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Children should question where the proof of military service is, NEVER send the original proof to the VA, it may never be seen again.
Request from the National Archives a 'certified' copy of the Military service and keep it in a safe place, to save a a lot of drama and trauma later.
Unless the death is service Connected expect only about $300. from the VA
google up 'Bugles across America", for TAPS.
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as far as i know, we didn't complete any application. my dad died and the mortuary did all the work and dad got his military benefits. guess i better check up on that since mom has AD and can also be buried in the nat'l cemetery with dad. ugh. more work.
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One other important note to the above ... the veteran must apply for this benefit of internment at a National Cemetery before the veteran passes away. VA benefits are not paid out to deceased non-active veterans. The VA will also require that you make all funeral arrangements prior to approval of an application for internment and will be verified by the VA.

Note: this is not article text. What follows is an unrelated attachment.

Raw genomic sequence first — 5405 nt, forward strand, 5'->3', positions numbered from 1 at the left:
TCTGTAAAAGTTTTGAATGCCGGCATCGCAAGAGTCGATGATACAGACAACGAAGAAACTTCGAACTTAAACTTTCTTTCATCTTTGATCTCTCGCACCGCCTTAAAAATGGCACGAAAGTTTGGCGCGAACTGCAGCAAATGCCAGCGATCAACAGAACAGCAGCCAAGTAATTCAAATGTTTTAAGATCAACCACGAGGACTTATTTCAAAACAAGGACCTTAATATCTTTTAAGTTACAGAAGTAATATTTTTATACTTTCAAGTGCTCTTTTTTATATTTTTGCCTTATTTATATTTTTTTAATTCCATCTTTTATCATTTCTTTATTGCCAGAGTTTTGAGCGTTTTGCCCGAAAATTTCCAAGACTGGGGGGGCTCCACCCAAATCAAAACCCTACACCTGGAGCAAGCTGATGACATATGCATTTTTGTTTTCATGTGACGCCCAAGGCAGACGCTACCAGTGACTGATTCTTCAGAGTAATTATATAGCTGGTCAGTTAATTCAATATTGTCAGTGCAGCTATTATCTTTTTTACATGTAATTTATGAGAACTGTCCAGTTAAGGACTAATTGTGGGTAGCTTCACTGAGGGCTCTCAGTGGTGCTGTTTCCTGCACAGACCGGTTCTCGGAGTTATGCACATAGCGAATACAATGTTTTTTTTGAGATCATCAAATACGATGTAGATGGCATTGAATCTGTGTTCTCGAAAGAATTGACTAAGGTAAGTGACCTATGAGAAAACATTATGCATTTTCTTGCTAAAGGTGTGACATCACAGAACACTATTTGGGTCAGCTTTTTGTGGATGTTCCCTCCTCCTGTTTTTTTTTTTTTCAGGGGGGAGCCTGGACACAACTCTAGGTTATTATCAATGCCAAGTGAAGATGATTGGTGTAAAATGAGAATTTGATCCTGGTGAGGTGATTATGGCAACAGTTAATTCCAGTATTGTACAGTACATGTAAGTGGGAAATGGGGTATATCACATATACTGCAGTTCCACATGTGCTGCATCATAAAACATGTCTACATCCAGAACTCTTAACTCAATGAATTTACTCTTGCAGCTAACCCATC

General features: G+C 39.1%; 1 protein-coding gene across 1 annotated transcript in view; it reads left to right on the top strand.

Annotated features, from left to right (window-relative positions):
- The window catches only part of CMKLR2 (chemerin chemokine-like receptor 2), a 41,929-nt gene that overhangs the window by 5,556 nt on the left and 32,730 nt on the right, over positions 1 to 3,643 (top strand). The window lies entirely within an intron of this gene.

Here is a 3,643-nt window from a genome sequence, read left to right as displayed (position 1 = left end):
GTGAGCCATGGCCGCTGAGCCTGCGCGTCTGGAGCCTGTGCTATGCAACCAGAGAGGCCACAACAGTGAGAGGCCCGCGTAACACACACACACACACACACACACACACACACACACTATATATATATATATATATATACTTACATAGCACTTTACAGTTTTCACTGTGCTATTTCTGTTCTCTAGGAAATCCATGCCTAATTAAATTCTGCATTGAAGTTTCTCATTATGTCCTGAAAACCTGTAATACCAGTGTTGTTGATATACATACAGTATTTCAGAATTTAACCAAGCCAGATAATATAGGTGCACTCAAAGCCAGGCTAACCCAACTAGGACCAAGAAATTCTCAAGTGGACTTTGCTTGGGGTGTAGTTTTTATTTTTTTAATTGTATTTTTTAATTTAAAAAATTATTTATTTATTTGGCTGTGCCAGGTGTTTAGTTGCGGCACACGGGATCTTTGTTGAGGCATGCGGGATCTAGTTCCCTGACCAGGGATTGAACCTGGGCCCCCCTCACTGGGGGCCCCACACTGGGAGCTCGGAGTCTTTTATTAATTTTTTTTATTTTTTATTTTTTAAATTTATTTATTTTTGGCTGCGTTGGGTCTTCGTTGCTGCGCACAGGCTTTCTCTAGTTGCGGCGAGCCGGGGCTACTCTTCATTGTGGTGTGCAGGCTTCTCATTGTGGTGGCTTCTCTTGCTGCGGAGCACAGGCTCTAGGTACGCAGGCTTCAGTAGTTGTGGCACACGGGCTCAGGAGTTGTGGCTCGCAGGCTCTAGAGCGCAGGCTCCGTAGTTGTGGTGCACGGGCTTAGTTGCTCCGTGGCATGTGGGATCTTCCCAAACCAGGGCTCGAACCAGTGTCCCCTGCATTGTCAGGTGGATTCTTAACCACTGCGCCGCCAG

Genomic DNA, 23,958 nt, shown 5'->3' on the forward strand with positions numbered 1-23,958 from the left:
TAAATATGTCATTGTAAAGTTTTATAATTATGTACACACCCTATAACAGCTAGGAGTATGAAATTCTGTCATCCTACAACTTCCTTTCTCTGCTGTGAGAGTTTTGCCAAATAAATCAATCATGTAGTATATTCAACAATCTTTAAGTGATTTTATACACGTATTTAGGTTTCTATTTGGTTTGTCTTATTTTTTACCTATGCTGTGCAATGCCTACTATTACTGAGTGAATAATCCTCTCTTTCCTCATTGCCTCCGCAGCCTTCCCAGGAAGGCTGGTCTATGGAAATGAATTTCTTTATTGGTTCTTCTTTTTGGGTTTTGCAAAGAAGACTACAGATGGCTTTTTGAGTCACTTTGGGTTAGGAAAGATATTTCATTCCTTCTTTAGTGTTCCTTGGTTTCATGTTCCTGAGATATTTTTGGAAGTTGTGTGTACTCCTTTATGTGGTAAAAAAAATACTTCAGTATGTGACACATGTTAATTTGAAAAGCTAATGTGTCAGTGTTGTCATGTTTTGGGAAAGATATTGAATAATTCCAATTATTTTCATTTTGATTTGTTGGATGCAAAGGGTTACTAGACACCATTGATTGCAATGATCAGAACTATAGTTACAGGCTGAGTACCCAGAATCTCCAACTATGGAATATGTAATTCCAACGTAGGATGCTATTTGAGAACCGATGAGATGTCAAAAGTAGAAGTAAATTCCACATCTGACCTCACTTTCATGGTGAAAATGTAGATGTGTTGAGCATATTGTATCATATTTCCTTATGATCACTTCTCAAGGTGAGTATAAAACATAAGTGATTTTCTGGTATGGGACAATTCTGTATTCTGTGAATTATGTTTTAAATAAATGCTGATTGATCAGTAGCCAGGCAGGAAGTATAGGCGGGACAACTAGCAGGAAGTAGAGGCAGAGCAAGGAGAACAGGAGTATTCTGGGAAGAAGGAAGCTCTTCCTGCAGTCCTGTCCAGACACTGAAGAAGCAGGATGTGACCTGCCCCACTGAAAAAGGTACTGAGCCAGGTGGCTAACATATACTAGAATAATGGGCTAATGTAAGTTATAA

My father of 87 years, honorably discharged in 1945, who will be interned at the Gerald B.H. Solomon National Cemetery in Saratoga, NY, was under the impression at first "Oh you can take care of all that after I'm gone" which, as his POA, health care proxy and executor, found out is not true. Applications for benefits must be made while the veteran is still living.
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My understanding is that as long as a veteran's discharge was anything OTHER THAN "dishonorable," the veteran is entitled to VA funeral and burial benefits. BTW, so is his/her spouse and dependent children. The staff at the National Cemeteries can confirm this. You should know that any any funeral expenses incurred BEFORE THE BODY ARRIVES AT THE GATE OF THE CEMETERY are not covered. That would include removal of the body, storage in climate-controlled facility while death certificate is processed (often mandatory by law), embalming, cremation, cost of casket or urn, any costs associated with a memorial service or funeral, transport to the cemetery, etc. etc. Most good funeral service professionals can help you sort out what is covered and not covered by the V.A. Hope this is helpful. Blessings to you.